Tips, ideas and advice for budding underwater photographers
by Nick Robertson-Brown FRPS
Part 2: Getting to grips with your camera settings – Shutter Speed
On a digital SLR, the shutter is a mechanical device that blocks the light to the sensor of the camera, but can be opened to allow light onto the sensor when the release button is pressed. Whilst Micro 4/3 and compact cameras may not have a mechanical device for controlling the amount of light that hits the sensor, the action of the shutter is mimicked electronically. Whether it be mechanical or electronic, the speed of the shutter is the second item of the light triangle and the higher the shutter speed, the less time there is for light to get through to the sensor. As stated in part one, the aperture restricts the amount of light entering the camera too, but as discussed, the more light we allow through the aperture, then the smaller the depth of field will be. This leaves us with a trade-off in how we allow the light onto the sensor. If you are photographing moving objects, such as fish, the shutter speed becomes the dominant factor in deciding the level of light. If your shutter speed is not fast enough moving objects may look blurred and out of focus. This is called motion blur and you can use it to great effect if you get it right, as it will give the impression of speed and motion as it moves through the water.
Working within a range of shutter speeds, with and without strobes, in order to freeze fast the moving action and make it pin sharp, use settings of 1/125 to 1/250 (or higher if your camera will synch with the strobes). But remember, as the shutter will not be open for long, not much light will make it onto the sensor. For slow moving subjects, or to achieve some motion blur, work with 1/40 to 1/125 and you will also get more light on your image.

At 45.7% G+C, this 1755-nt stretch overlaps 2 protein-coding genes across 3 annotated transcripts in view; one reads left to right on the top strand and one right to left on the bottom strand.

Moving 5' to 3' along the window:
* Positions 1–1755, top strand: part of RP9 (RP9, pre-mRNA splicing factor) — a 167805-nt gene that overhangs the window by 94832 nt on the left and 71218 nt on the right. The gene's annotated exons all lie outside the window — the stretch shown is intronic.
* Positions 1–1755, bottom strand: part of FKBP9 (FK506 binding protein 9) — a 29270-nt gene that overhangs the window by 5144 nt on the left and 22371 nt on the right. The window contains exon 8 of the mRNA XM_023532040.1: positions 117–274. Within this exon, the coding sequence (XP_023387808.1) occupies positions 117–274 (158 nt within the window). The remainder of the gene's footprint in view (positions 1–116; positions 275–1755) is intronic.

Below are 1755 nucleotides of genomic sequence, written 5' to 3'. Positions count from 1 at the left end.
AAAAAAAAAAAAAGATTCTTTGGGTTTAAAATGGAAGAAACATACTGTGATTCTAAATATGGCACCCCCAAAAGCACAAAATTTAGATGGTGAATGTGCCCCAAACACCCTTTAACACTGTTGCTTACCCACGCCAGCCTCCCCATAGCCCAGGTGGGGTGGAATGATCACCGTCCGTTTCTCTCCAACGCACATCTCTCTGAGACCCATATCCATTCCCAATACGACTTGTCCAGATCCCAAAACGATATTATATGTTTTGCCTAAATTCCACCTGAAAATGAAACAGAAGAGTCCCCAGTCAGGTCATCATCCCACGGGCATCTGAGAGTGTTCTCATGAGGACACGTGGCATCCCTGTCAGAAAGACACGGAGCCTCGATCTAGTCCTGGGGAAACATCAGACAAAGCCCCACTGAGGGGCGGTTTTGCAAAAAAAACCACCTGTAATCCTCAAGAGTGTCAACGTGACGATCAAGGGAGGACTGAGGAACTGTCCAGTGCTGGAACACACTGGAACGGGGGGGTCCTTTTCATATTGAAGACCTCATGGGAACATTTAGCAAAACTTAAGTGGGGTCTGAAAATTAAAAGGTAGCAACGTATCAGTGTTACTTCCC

For the cameras that do not have a mechanical shutter, the light is allowed through to the sensor all the time it is switched on. It is, however, only when the release button is pressed that the pixels in the sensor, which are already charged with light, start reading it and then pass the digital image through to the sensor. It is this moment that is recorded by the camera and the balance between the shutter speed and the f-stop will determine how your image looks.
The shutter speed is also important for defining the background colour of the water, particularly if you are using flash or strobe. In this instance, the flash will freeze the action close to the camera, but as light will only travel a few metres underwater, the light from the background will be presented at the sensor according to the aperture or the shutter speed. This will be covered in greater depth when we get to the part of this series on artificial light, but put simply, the aperture should be set to expose for the subject when the flash fires and the shutter speed can be adjusted, within a small range, so that the background will lighten as you increase the time the shutter is open. Conversely, as you close the shutter, the background colour will become darker. This interplay of aperture and shutter speed will give a light value that will vary in a similar way to how it does in air. It is when you introduce artificial light that the options become greater.
For a black background shot, start out with settings similar to f8 (or above), 1/200, ISO 100 and a low strobe power setting and then make changes in the shutter speed and watch the background colour change.
The shutter speed settings on the camera are not merely random numbers that the manufacturer has come up with. When changing the aperture, the f-stop scale is a mathematical constant. Each stop doubles or halves the amount of light getting through to the sensor. The shutter speed is also scaled in this way; each stop (or setting) will double or halve the amount of light getting through to the sensor. This means that if you wish to maintain the same exposure value on your image, if you open the aperture by one stop, you must double the speed of the shutter by one stop.
Do you want to learn more? You can pick up a copy of Nick’s book “Underwater Photography Art & Techniques” by clicking here.